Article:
Robots, drones, and the arts – Georgia Tech is determined to find out the connection between these seemingly disparate entities and is supporting artists who are researching this area. On Saturday night, the Ferst Center for the Performing Arts presented of Robots, Drones, Artists and You, featuring Time to Compile, a duet with Catie Cuan and Amy LaViers, followed by musician Robbie Lynn Hunsinger, and SCRAP Performance Company with Ghosts and Other Guests. All the artists demonstrated the magic of connecting the human body with technology.
Madison Cario, the director of Georgia Tech Arts, energetically hosted the program and in an effort to knock down the fourth wall of theater, encouraged the audience to watch the break down and set up of each piece. She informed us of the complicated coding that was behind the scenes of each performance, and engaged the audience through each brief intermission. Normally, I might spend the breaks reading the program, but this time I enthusiastically watched as multiple stage hands brought projection screens, instruments, and other objects on and off the stage. I could only guess all those objects were technologically advanced.
The turnout was surprisingly, and disappointedly, low, despite Georgia Tech’s efforts to grow their arts program. Hopefully, after word of this fantastic performance gets out, more of the Atlanta community will stop by the stunning new theater and take a second look at the arts programming in this technology-based school.
All three performances in the bill proved that technology is neither a burden nor a solution. Our cell phones can provide light, as demonstrated by a film section of Time to Compile that illuminated LaViers and Cuan dancing with only the flashlights from their iPhones, and our Skype sessions can interrupt and overstimulate us, while also creating an otherwise impossible connection. Although their limbs only moved based on a complicated code, maybe robots are capable of pulling out a new sense of creativity from us humans.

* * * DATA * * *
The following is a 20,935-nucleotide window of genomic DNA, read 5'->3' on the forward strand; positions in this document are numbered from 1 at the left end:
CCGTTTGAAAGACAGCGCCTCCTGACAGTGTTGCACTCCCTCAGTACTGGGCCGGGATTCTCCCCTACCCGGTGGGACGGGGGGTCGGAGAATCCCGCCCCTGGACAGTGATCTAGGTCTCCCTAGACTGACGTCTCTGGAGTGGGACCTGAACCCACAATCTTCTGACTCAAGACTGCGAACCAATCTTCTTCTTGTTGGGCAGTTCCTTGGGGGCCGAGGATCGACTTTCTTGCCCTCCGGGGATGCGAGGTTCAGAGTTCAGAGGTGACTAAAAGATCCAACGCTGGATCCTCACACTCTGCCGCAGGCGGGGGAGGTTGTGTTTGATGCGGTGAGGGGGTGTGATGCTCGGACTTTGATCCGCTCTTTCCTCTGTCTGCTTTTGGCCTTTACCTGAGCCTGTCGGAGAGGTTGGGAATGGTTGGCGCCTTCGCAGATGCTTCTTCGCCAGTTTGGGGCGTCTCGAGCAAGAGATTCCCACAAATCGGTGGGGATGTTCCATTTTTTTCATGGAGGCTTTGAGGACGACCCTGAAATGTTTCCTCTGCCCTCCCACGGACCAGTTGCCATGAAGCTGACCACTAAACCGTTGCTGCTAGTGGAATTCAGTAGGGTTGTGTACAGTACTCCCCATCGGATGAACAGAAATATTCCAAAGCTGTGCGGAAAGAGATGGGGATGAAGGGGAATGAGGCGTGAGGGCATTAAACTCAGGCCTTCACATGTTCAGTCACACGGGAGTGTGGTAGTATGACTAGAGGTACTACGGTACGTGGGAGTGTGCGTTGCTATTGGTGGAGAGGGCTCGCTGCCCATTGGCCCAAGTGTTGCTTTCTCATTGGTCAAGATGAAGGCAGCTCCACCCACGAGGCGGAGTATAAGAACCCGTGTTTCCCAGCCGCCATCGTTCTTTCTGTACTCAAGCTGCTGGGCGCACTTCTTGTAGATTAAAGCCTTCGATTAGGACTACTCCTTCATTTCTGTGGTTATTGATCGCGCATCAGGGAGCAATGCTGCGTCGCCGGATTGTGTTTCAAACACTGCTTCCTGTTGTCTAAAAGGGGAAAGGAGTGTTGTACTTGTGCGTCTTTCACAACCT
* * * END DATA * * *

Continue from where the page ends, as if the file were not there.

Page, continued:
With a QR code survey attached to the program, Time to Compile asked the audience to consider our personal interactions with technology. I was pleasantly surprised that my answers to questions like, “How likely do you think it is that you’ll have a robot in your home in 5 years?” and “Define future,” changed after I watched Cuan and LaViers take the stage alongside a miniature robot, a human hand sculpture, an abacus, and a projection screen. Before, I scoffed at the possibility of having a robot in my home (I’m a dancer and a writer – I don’t have the funds or the need for that), but after seeing how easily the robots moved and interacted, I wondered if Roombas would become more inexpensive and somehow find a way into my cleaning schedule. The future also suddenly seemed much closer after watching a robot dance. I didn’t fully connect with the use of the abacus and the human hand, as they generally sat onstage untouched, but Cuan’s fluid, natural movements perfectly contradicted her robot-like costume of a gold sparkly bodysuit layered with a black dress. When she mimicked the projection of a robot, shifting her limbs as it jerked right or left to the beat of techno music, the differences between the two – human and technology – were apparent.